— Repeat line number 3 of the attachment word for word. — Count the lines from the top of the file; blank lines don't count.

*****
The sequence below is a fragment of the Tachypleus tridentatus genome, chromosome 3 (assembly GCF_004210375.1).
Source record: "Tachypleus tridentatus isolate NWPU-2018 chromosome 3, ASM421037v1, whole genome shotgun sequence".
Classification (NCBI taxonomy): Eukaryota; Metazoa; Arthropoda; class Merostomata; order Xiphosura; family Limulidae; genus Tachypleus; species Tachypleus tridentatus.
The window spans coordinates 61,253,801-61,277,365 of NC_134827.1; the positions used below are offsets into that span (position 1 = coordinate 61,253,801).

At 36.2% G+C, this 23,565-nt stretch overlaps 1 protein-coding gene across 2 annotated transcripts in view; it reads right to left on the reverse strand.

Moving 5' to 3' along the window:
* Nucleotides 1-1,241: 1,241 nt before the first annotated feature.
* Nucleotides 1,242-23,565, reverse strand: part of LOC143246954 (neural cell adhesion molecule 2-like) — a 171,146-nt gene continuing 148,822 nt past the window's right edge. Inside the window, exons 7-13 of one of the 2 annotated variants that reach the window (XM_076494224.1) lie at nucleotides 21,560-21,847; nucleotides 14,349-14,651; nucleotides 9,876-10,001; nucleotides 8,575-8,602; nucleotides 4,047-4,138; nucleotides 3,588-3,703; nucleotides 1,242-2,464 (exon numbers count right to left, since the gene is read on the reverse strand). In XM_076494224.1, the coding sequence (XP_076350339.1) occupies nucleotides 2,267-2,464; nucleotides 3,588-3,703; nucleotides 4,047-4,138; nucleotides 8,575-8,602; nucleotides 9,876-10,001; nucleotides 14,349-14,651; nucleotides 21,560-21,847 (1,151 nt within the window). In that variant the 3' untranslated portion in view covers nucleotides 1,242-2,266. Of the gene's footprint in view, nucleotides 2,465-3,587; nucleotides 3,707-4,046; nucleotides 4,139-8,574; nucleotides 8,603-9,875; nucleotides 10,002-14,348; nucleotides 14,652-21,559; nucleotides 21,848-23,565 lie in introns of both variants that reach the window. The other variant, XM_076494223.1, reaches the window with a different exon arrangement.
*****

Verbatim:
Classification (NCBI taxonomy): Eukaryota; Metazoa; Arthropoda; class Merostomata; order Xiphosura; family Limulidae; genus Tachypleus; species Tachypleus tridentatus.